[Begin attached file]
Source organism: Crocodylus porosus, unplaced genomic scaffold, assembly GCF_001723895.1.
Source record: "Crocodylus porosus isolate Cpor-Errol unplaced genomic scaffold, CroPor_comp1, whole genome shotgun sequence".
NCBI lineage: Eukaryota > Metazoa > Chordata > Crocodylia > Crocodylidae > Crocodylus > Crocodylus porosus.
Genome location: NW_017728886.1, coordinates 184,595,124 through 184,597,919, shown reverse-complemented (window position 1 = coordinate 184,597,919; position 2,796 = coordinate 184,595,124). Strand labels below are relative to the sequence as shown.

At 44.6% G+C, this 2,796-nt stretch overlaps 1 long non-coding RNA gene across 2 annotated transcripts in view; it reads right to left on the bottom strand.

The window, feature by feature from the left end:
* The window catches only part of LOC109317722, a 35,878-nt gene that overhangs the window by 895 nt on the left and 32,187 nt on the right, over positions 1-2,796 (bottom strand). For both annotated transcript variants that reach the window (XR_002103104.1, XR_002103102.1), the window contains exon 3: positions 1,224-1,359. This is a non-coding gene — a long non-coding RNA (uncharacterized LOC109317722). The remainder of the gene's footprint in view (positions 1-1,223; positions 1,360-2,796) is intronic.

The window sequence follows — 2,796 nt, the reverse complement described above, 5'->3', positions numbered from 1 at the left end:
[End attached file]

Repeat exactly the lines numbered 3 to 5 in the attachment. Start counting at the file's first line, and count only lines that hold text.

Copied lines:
NCBI lineage: Eukaryota > Metazoa > Chordata > Crocodylia > Crocodylidae > Crocodylus > Crocodylus porosus.
Genome location: NW_017728886.1, coordinates 184,595,124 through 184,597,919, shown reverse-complemented (window position 1 = coordinate 184,597,919; position 2,796 = coordinate 184,595,124). Strand labels below are relative to the sequence as shown.

At 44.6% G+C, this 2,796-nt stretch overlaps 1 long non-coding RNA gene across 2 annotated transcripts in view; it reads right to left on the bottom strand.